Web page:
And did those feet in ancient time.
And was the holy Lamb of God,
On England’s pleasant pastures seen!
And did the Countenance Divine,
Shine forth upon our clouded hills?
And was Jerusalem builded here,
Among these dark Satanic Mills?
Bring me my Bow of burning gold;
Bring me my Arrows of desire:
Bring me my Spear: O clouds unfold!
Bring me my Chariot of fire!
I will not cease from Mental Fight,
Nor shall my Sword sleep in my hand:
Till we have built Jerusalem,
In England’s green and pleasant Land .
Blake refers to the pleasing apocryphal tradition that the young Christ visited Glastonbury with his uncle, Joseph of Arimathea.
It is thrilling: the notion that those feet, in ancient time, walked upon England’s mountains green, that the Holy Lamb of God was upon England’s pleasant pastures seen, and the Countenance Divine shone forth among our clouded hills.
What is no less thrilling but actually true is those feet still walk upon England’s mountains green, that the Holy Lamb of God can still be among England’s pleasant pastures seen, and that the Countenance Divine still shines forth among our clouded hills.
We just do not slow down enough to see or recognize him walking beside us.
Who is the third who walks always beside you?
When I count, there are only you and I together
But when I look ahead up the white road
There is always another one walking beside you
Gliding wrapt in a brown mantle, hooded
I do not know whether a man or a woman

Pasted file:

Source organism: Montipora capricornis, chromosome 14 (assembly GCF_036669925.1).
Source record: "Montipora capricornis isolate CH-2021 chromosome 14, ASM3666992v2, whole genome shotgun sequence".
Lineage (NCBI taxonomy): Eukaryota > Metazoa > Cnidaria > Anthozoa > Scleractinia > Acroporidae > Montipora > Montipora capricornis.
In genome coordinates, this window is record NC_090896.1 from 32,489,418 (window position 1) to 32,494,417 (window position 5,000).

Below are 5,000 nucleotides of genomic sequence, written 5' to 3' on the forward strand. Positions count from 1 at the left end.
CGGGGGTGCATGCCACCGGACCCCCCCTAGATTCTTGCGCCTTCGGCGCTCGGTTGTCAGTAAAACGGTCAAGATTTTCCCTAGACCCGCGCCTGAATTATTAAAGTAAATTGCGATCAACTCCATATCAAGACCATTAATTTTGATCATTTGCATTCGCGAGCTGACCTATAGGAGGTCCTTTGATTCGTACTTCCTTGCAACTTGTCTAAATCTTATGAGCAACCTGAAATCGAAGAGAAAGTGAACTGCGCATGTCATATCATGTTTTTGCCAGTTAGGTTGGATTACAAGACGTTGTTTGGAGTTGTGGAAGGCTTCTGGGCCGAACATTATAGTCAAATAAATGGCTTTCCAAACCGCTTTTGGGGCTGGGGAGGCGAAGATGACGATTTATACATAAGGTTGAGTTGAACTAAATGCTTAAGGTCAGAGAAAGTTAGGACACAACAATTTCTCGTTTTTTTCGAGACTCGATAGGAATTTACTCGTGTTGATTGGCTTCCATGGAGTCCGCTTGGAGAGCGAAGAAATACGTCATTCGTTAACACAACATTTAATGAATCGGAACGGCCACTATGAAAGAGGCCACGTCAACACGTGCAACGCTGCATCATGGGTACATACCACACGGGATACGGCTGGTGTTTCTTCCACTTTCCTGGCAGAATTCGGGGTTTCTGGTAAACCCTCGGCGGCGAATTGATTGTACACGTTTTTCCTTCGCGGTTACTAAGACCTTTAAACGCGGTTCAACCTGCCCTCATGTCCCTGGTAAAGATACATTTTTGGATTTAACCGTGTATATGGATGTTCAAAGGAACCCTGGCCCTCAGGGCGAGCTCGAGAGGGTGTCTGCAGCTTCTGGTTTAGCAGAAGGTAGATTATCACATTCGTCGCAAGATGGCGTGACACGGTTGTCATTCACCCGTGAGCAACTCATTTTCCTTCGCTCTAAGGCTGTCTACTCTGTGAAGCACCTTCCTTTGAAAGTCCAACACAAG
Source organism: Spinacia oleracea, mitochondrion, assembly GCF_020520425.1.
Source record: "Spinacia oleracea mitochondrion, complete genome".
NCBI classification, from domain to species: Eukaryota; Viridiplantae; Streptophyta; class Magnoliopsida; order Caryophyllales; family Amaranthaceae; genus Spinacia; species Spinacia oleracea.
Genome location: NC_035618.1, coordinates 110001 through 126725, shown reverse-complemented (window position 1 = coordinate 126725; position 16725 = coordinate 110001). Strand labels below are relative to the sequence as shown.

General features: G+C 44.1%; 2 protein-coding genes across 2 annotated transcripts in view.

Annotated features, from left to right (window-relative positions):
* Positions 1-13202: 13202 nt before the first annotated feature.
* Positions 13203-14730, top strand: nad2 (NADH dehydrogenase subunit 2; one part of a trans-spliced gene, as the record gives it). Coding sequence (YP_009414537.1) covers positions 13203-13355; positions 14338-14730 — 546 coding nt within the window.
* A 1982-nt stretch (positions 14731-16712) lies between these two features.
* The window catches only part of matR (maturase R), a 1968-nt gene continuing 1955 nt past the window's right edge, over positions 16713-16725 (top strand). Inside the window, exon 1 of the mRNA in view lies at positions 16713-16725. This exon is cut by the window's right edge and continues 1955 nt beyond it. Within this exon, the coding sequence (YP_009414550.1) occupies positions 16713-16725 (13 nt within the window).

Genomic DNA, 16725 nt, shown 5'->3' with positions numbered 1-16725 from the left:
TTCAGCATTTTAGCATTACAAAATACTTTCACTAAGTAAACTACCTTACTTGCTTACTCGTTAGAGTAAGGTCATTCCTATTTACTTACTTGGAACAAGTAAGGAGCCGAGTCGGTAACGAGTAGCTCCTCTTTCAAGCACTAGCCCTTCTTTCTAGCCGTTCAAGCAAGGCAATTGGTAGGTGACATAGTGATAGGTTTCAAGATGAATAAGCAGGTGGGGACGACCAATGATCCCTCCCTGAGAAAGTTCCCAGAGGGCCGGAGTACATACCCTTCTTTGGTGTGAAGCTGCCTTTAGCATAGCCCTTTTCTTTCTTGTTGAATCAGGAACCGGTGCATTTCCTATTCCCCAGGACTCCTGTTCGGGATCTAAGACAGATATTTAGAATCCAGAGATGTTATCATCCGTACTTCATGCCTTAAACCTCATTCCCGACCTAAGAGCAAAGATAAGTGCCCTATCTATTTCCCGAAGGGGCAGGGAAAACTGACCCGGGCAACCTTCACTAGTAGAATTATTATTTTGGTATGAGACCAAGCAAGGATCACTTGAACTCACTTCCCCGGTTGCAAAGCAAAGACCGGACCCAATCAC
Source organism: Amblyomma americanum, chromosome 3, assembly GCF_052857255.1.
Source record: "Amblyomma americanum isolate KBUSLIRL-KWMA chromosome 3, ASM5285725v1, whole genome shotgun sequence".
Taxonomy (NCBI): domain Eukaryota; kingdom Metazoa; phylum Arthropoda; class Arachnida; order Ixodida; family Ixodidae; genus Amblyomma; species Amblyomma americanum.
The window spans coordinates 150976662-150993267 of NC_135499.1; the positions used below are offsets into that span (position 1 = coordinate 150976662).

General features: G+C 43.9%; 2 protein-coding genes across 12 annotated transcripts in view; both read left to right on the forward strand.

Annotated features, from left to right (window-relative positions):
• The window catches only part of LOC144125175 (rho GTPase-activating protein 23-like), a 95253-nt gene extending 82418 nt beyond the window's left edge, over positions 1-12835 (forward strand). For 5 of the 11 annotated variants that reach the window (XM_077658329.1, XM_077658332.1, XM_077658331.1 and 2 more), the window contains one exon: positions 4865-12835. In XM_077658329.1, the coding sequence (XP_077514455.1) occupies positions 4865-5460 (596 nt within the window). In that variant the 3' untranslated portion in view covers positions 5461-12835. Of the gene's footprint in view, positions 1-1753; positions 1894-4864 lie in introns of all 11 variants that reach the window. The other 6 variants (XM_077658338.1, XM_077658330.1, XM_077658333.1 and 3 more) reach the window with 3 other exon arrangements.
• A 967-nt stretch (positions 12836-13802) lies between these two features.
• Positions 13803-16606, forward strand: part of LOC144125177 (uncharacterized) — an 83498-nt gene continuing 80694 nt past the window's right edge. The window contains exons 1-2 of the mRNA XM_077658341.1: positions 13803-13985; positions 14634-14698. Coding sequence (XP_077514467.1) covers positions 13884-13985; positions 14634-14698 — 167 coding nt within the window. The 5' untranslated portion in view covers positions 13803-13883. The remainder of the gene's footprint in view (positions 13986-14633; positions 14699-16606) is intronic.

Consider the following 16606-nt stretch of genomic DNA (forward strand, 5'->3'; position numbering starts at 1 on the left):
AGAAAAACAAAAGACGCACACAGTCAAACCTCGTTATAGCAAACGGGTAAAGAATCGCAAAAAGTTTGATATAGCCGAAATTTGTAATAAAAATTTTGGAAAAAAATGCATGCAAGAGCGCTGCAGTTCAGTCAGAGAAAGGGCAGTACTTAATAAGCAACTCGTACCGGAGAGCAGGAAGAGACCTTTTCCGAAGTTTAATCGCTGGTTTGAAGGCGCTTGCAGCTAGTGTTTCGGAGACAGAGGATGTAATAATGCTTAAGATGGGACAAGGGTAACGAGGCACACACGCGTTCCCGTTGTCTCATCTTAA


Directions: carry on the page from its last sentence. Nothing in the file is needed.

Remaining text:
—But who is that on the other side of you?
T.S. Eliot, The Waste Land
Visionaries and prophets can always see the one walking beside. Always another walking beside us. Can see the hills around us ringed with angels in chariots and fire. Can see Jacob’s ladder between heaven and Charing Cross, as Francis Thompson saw it, or between Heaven and Oxford. Can see Christ walking on the water, not of Genesareth but the Thames.
Here’s one of my favourite poems by a Christian mystic, Francis Thompson.
The Kingdom of God
“IN NO STRANGE LAND”
O world invisible, we view thee,
O world intangible, we touch thee,
O world unknowable, we know thee,
Inapprehensible, we clutch thee!
5 Does the ﬁsh soar to ﬁnd the ocean,
The eagle plunge to ﬁnd the air—
That we ask of the stars in motion
If they have rumor of thee there?
Not where the wheeling systems darken,
10 And our benumbed conceiving soars!—
The drift of pinions, would we hearken,
Beats at our own clay-shuttered doors.
The angels keep their ancient places—
Turn but a stone and start a wing!
15 ’Tis ye, ’tis your estrangéd faces,
That miss the many-splendored thing.
But (when so sad thou canst not sadder)
Cry—and upon thy so sore loss
Shall shine the traffic of Jacob’s ladder
20 Pitched betwixt Heaven and Charing Cross.
Yea, in the night, my Soul, my daughter,
Cry—clinging Heaven by the hems;
And lo, Christ walking on the water,
Not of Genesareth,
May we always see Him walking beside us.